It’s hard not to have a natural groove when you’re from New Orleans. After all, it’s the Big Easy, the home of bourbon, bayous, beads and … jazzy funk. Although the sextet of seasoned musicians that form the funk-saturated jam band Galactic is not native to the city, soulful crooner Theryl “Houseman” DeClouet, guitarist Jeff Raines, bassist Robert Mercurio, drummer Stanton Moore, keyboardist Richard Vogel and saxophonist Ben Ellman effortlessly match their grooves to the laid-back pulse of their adopted New Orleans surroundings.


Galactic’s sound has been giving labels as diverse as the sound itself, ranging from “swamp-funk” to “acid-jazz” (read: mind-altering, not hydrochloric). Even these labels, general and inclusive as they may be, do not do justice to the genre-jumping influences audible in Galactic’s music.


Soul, jazz, and touches of rock and R&B flow effortlessly in and out of jams that have been a staple of the New Orleans music scene since 1994. In the style of like-minded musicians Medeski, Martain & Wood and Maceo Parker, Galactic weaves these sounds into a musical tapestry night in and night out.


As is common in the jam-band world, Galactic’s fan base is not built on radio play or outrageously expensive videos. The group’s mission of “spreading the funk” is accomplished by touring nonstop — not the sit-on-the-luxury-tour-bus-in-front-of-a-big-screen-TV type of touring but the sleep-on-a-friend’s-floor-neglect-a-shower type of touring.


When asked what the worst part of relentless touring is, in a recent interview with the Badger Herald, DeClouet responded with a chuckle. “Not sleeping in your own bed!”


This is a small sacrifice for a band that loves what it does. As DeClouet explained, “We try to bring New Orleans everywhere we go. That’s our mission. We want to keep it tight, keep it fun for the people who listen and the people who are doing it. We’re trying to just be happy and make music that the people will love.” Sold-out shows night after night have rewarded Galactic for its dedication to this mission.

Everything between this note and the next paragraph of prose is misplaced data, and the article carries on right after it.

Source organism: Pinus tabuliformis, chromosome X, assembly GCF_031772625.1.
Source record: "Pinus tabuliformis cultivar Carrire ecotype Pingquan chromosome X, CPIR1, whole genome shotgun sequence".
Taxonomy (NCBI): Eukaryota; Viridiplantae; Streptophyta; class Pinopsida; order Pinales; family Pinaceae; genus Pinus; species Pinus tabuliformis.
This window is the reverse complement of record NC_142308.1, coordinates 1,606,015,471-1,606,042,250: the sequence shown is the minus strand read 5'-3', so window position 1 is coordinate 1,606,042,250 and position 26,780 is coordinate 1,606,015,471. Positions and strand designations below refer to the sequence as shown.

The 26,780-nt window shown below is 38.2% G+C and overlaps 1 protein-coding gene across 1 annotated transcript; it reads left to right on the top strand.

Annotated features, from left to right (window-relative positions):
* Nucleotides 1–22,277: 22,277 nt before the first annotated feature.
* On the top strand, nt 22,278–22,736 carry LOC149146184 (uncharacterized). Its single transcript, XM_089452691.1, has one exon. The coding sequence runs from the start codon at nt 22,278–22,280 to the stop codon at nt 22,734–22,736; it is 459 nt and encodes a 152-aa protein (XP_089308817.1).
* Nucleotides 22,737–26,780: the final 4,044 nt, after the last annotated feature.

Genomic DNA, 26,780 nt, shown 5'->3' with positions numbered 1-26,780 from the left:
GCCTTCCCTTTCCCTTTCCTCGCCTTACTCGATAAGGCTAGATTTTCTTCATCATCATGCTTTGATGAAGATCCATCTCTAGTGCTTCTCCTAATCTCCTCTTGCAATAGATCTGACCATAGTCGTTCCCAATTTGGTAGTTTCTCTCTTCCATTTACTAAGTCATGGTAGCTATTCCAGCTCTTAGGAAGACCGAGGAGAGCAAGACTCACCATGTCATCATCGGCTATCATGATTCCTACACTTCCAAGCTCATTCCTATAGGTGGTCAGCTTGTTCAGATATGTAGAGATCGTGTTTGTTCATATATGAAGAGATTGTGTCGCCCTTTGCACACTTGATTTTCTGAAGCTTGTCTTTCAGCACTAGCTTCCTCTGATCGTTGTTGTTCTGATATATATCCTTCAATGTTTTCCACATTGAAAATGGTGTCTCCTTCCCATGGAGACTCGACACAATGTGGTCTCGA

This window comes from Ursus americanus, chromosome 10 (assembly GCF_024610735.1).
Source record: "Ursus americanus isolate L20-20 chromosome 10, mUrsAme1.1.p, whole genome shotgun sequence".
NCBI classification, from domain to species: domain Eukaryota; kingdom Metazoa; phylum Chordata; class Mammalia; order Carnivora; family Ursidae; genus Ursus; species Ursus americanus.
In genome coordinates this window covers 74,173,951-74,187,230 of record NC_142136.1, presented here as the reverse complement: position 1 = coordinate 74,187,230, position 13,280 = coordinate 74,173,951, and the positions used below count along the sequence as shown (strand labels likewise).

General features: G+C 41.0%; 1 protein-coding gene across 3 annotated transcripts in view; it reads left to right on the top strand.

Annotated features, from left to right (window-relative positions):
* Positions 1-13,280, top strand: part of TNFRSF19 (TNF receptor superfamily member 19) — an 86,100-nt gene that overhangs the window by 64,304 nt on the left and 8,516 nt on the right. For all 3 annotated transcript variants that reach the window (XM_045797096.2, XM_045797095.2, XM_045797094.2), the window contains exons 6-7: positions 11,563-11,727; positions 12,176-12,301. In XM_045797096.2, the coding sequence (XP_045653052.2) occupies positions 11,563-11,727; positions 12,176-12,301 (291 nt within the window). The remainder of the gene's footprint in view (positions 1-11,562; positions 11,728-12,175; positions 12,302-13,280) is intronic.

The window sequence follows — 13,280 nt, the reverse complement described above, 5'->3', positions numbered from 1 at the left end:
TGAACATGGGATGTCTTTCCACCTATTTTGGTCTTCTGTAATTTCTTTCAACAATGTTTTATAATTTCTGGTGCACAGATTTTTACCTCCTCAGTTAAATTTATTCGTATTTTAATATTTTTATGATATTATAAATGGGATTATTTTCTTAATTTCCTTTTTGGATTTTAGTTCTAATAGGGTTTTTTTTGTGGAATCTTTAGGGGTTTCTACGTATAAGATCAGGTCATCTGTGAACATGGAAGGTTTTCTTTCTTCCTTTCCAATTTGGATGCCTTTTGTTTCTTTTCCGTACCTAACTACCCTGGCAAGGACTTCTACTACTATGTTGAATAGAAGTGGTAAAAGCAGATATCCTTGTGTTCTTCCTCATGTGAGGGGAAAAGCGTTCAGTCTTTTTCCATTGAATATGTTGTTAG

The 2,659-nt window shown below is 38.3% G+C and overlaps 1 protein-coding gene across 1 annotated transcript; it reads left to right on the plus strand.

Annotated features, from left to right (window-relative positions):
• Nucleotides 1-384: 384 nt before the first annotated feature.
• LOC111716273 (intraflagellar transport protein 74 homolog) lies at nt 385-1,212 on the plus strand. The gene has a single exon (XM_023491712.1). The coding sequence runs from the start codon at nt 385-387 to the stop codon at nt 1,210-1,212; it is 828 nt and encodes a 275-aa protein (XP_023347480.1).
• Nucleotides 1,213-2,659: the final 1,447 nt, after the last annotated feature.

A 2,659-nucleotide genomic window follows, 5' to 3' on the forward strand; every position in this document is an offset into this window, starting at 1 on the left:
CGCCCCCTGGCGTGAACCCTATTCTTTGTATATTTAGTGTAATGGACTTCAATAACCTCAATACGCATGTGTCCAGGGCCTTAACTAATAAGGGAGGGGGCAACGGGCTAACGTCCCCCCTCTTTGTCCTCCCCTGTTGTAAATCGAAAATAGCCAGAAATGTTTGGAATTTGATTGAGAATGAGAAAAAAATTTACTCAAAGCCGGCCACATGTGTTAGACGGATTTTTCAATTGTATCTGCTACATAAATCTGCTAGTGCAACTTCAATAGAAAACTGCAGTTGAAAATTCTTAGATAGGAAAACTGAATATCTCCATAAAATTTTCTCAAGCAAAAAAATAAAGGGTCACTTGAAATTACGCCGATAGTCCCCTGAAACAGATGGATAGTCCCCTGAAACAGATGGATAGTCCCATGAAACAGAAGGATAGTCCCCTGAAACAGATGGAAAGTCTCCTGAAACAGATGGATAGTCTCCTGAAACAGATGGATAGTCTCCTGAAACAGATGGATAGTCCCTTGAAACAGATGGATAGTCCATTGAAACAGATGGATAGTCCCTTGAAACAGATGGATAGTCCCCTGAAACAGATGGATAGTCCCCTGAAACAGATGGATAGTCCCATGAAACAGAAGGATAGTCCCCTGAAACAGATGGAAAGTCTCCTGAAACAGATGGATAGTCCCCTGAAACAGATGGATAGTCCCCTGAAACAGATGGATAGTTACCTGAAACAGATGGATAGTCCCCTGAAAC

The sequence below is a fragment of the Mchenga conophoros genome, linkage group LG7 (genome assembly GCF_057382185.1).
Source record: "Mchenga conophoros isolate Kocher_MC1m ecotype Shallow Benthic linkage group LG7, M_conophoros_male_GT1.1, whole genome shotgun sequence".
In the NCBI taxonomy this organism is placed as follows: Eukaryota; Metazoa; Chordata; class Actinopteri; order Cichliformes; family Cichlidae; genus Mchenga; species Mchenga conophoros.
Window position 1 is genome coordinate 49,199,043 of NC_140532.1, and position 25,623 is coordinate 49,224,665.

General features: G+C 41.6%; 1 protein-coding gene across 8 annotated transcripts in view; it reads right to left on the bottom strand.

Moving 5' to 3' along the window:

Galactic has supplemented its solo tours by playing with many national acts, such as G. Love and the Special Sauce, The Roots and Widespread Panic. DeClouet commented on the experience of touring with Widespread Panic: “It was more or less like a family, one big happy family. They’re all-inclusive. They brought us out on our first really lengthy tour and we had a lot of people come out to the gigs.”


Three studio albums have also helped strengthen Galactic’s fan base. Coolin’ Off and Crazyhorse Mongoose were released in the late 1990s and strove to capture the essence of the band’s live grooves and improvised jams. The band began the new century by releasing its third album Late for the Future. Less a follow-up album and more a continuation of the grooves and jams of the first two albums, Late for the Future is slowly but surely creeping into the national consciousness.


Commenting on the evolution of the band’s sound since the release of Coolin’ Off, DeClouet noted, “I think it’s gotten a little richer and a little better because everyone is participating instrumentally and vocally now. We’re just trying to grow as much as possible. We’re trying to write stronger songs and be relevant in the business.”


Following on the heels of Late for the Future was Galactic’s first live album, We Love ’em Tonight: Live at Tipitinas. While the three studio albums represent a digitally polished and tight sound, We Love ’em Tonight truly captures the essence of Galactic at its best: live. As DeClouet explains, “Everybody always tells us we’re a live band, so what we tried to do was capture that essence at Tipitina.”


A successful album (or four) by no means warrants a break to bask in the glow of Galactic’s rising star. As always, the tour continues. This spring Galactic will venture out of its well-beaten touring paths in the South and into the funk-deprived Midwest, including a stop in Madison at the Barrymore Theatre April 12 and The Rave in Milwaukee April 13.


This is a far cry from the humid warmth of New Orleans, but with “swamp-funk” jams dancing around a theatre full of people grooving to the beats, with the band on stage fulfilling its mission, even Wisconsin can feel like the Big Easy.